Calculating a business’s income is essentially deducting the costs and expenses from its profits. The Securities and Exchange Commission recommends that you think of it as a set of stairs, where you start at the top with the total amount of sales made during the accounting period, and with each step down you make a deduction for certain costs or other operating expenses associated with earning the revenue. At the bottom of the stairs, after deducting all of the expenses, you learn how much the company earned or lost during the accounting period. Most accounting software, such as QuickBooks, calculates the business income automatically based on the information you enter throughout the accounting period.
Add together the money brought in from sales or services. Only include revenue that the business has earned and received, not income that is expected or accounts receivable. The result is the company’s gross revenue.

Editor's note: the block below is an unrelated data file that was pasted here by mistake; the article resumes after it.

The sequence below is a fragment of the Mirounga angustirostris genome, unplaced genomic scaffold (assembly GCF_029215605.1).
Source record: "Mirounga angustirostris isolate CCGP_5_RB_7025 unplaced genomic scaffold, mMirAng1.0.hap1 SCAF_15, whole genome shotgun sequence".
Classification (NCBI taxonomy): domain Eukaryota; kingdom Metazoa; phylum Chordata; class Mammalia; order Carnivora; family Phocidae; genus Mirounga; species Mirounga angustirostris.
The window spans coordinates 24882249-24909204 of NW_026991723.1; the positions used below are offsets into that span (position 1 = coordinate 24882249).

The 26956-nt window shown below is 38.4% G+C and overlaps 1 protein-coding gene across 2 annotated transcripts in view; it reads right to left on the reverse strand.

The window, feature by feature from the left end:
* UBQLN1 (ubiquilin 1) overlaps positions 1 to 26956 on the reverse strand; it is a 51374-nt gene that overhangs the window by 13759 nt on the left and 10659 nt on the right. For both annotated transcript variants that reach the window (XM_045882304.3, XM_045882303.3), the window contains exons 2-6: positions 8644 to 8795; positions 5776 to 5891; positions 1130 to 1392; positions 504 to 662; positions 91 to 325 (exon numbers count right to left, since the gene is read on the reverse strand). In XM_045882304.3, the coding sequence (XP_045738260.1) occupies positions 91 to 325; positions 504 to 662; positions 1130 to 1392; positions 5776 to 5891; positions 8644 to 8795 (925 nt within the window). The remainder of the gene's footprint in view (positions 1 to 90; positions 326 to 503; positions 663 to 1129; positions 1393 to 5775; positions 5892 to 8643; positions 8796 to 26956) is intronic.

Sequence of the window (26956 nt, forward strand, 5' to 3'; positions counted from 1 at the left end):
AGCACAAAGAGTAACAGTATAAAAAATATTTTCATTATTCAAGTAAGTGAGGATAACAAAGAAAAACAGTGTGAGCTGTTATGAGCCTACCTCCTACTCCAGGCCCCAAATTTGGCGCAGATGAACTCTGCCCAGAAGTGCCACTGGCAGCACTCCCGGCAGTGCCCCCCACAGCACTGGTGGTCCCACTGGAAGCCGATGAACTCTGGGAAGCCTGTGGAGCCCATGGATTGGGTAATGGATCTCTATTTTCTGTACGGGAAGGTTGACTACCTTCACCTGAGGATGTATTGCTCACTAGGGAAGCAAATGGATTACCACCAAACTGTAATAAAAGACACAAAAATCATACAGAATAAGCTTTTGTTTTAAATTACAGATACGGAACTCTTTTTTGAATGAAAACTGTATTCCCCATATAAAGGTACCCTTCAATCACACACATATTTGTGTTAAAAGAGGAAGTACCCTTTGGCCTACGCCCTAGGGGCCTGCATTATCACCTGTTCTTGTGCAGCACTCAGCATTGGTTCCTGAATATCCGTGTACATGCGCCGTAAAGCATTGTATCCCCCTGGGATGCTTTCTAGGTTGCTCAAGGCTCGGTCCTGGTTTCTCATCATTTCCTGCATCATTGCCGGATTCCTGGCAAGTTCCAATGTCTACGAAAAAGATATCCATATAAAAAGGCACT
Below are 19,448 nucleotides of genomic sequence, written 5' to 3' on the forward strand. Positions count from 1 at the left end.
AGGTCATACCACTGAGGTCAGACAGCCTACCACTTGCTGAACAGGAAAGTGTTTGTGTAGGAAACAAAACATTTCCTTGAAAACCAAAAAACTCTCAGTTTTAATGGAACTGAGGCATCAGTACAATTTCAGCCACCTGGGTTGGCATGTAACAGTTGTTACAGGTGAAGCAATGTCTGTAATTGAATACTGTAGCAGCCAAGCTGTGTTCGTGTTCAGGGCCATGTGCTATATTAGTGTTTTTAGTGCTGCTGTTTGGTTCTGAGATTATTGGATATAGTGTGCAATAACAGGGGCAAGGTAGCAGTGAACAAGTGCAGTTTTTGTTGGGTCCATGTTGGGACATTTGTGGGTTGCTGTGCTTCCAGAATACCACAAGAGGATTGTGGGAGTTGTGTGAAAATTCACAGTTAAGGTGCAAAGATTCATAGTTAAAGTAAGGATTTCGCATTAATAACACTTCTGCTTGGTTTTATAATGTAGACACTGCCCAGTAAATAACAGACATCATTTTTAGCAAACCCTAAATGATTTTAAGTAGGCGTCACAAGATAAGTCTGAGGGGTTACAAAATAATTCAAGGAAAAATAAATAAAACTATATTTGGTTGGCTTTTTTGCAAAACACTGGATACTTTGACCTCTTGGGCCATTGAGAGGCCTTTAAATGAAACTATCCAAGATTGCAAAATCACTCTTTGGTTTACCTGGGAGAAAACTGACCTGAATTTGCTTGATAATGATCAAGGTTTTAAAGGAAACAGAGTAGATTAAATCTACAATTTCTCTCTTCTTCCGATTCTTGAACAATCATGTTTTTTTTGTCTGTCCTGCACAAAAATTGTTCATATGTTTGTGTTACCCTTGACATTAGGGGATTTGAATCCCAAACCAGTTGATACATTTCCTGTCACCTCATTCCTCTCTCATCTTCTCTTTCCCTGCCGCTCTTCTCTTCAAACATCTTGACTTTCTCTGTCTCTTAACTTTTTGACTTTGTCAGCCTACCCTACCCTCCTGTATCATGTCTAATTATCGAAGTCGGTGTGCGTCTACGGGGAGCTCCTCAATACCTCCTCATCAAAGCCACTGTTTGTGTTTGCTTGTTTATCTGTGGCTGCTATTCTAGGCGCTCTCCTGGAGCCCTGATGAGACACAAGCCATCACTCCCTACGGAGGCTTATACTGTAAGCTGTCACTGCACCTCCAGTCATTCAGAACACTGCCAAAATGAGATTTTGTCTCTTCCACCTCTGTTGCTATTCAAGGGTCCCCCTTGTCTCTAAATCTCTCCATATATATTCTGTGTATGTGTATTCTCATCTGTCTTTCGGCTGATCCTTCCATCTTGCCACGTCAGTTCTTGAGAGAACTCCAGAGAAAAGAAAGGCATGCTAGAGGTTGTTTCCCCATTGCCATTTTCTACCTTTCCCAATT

Calculate the money that the company does not expect to collect, returns and allowances. This could be from accounts unsuccessfully recovered through collection, returns or refunds.
Sum up the various kinds of inventory and operating expenses. This includes the cost of goods sold, salaries and overhead. Do not include the cost of inventory that has yet to be sold.
Calculate asset depreciation. If the business has assets such as machinery, tools and furniture that will be used for a long period of time, it can spread its costs over the life of the asset. There are several methods for calculating depreciation, such as straight-line and expedited. Discuss with an accountant the best method to use for your business’ specific circumstances.
Add up the company’s expenses with the additional expenses. The result of these two numbers is the company’s total expenses.
Total the amounts computed for Steps 2, 3, 4 and 5 to come up with the total expenses.
Subtract the company’s total expenses from the gross revenue. This final number is the company’s net income, or business income.
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